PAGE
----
Streaming offers silver lining in struggling media landscape

18 May 2020 4 min. read
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The Covid-19 crisis has had a mixed impact on India’s media & entertainment (M&E) landscape, with some segments thriving while others have come to a grinding halt. This is according to new analysis from KPMG.

No doubt, being locked at home has driven many to consumer more digital content. As a result, segments such as over-the-top (OTT) video content and streaming are winning out in this scenario, as is online gaming. These sectors have not only faced a minimal impact from Covid-19, but they appear to be growing.

TV consumption is also growing, with a considerable spike in news consumption. However, TV entertainment is taking a significant hit, for the simple reason that all production of new content has been halted due to the lockdown. Films, theme parks and events have all taken a hit for similar reasons.

OTT producers are also suffering from hindered production, although KPMG reports that major players in this segment such as Netflix and Amazon have substantial libraries and a backlog of content. These players continue to release content, and are likely to survive until restrictions are lifted and production can begin again.

Impact on segments

Alongside their backlog of content, these companies are benefitting from an increasing propensity to consume video content across India. As an increasing share of the population gains digital access and becomes digitally literate, online video consumption has become a flagship segment for media & entertainment in India.

Early last year, Boston Consulting Group reported that the number of hours spend on accessing digital content in India was jumping each year, while OTT consumption is increasing across all age segments. Deloitte reported last year that video consumption accounted for half of India’s mobile data traffic.

As a result, the segment is driving tremendous growth in India’s media & entertainment sector. Estimates have positioned M&E in India to reach a value of nearly $35 billion by next year, driven by a substantial population that is increasingly consuming digital content. The Covid-19 crisis might hinder this growth to some extent, as some segments slow down due to production constraints.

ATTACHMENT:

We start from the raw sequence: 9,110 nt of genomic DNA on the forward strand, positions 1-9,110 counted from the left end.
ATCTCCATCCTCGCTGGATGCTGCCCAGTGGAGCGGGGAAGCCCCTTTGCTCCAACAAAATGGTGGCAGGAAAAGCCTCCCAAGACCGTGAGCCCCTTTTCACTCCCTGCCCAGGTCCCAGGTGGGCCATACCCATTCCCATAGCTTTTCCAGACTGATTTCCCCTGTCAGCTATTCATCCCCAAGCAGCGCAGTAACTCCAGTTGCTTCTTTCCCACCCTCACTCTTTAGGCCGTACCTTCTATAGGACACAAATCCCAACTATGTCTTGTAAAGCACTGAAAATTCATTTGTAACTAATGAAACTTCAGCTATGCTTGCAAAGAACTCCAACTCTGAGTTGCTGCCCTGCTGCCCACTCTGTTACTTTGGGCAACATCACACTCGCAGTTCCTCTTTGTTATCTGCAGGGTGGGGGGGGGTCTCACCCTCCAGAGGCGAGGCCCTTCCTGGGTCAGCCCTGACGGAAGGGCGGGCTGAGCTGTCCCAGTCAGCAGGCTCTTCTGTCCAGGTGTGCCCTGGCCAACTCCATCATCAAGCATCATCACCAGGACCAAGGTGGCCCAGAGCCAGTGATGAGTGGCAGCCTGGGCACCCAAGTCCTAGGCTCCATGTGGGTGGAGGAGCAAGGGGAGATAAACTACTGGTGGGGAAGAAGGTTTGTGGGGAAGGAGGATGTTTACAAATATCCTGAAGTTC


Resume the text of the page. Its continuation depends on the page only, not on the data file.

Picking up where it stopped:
Fellow Big Four accounting and advisory firm EY also recently released its M&E analysis, reporting strong growth for the sector over the last year, but predicting tough times ahead in light of Covid-19. The sector’s future depends on the economic impact that the Covid-19 crisis eventually has, in India and across the globe.

Three scenarios for GDP disruption

KPMG has put forth three scenarios for how the Covid-19 disruption could play out in the near future. In scenario 1, the spread of the virus can be contained early, and the economy starts up again. In scenario 2, the global economy could enter a phase of recession, while India could contain the virus and its impact. Scenario 3 is the worst case scenario, where the global economy goes into a recession alongside the rapid spread of the virus in India.

Irrespective of which scenario plays out, KPMG has assumed a point T in the future when daily life will go back to normal to some extent, for the sake of predicting outcomes for M&E in India. By this characterisation, TV production might take up to four weeks after normalcy returns to resume in full flow, while revenues could take up to 12 weeks to regain momentum due to inertia in advertising spend.

The 12-week timeline for revenues after normalization is consistent across other media segments such as print and film as well. However, print and TV benefit from the fact that consumption will increase as soon as daily life is normalised, while it might take up to 12 weeks for footfalls in cinemas to resume their previous levels.

OTT: Silver lining

The OTT segment is the strongest across all scenarios. Consumption is only expected to increase up until normalisation, while production will take up to four weeks to resume. New revenue streams, meanwhile, will start to flow in no later than eight weeks after daily life returns to normal.

“While we hope for a quick recovery and look forward to putting the pieces of our lives back together over the next few months, much would have changed in our world. Entertainment across all its forms could provide some much-needed succor,” concluded the report.